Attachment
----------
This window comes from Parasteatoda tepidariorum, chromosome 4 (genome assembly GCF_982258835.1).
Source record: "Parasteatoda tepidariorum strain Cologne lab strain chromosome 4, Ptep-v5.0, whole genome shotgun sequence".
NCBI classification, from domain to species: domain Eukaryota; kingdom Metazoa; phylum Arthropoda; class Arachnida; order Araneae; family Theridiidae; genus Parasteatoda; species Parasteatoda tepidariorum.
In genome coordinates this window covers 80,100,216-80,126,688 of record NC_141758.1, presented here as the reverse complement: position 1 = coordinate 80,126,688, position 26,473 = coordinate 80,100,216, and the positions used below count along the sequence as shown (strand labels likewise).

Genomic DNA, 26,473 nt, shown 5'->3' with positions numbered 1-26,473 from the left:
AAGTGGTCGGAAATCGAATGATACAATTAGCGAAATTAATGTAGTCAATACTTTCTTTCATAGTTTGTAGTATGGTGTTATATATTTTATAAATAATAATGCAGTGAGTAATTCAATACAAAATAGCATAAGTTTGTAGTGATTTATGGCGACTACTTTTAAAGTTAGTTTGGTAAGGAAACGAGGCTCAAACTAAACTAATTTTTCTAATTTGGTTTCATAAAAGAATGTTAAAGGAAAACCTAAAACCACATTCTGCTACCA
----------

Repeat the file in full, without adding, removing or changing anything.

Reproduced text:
This window comes from Parasteatoda tepidariorum, chromosome 4 (genome assembly GCF_982258835.1).
Source record: "Parasteatoda tepidariorum strain Cologne lab strain chromosome 4, Ptep-v5.0, whole genome shotgun sequence".
NCBI classification, from domain to species: domain Eukaryota; kingdom Metazoa; phylum Arthropoda; class Arachnida; order Araneae; family Theridiidae; genus Parasteatoda; species Parasteatoda tepidariorum.
In genome coordinates this window covers 80,100,216-80,126,688 of record NC_141758.1, presented here as the reverse complement: position 1 = coordinate 80,126,688, position 26,473 = coordinate 80,100,216, and the positions used below count along the sequence as shown (strand labels likewise).

Genomic DNA, 26,473 nt, shown 5'->3' with positions numbered 1-26,473 from the left:
AAGTGGTCGGAAATCGAATGATACAATTAGCGAAATTAATGTAGTCAATACTTTCTTTCATAGTTTGTAGTATGGTGTTATATATTTTATAAATAATAATGCAGTGAGTAATTCAATACAAAATAGCATAAGTTTGTAGTGATTTATGGCGACTACTTTTAAAGTTAGTTTGGTAAGGAAACGAGGCTCAAACTAAACTAATTTTTCTAATTTGGTTTCATAAAAGAATGTTAAAGGAAAACCTAAAACCACATTCTGCTACCA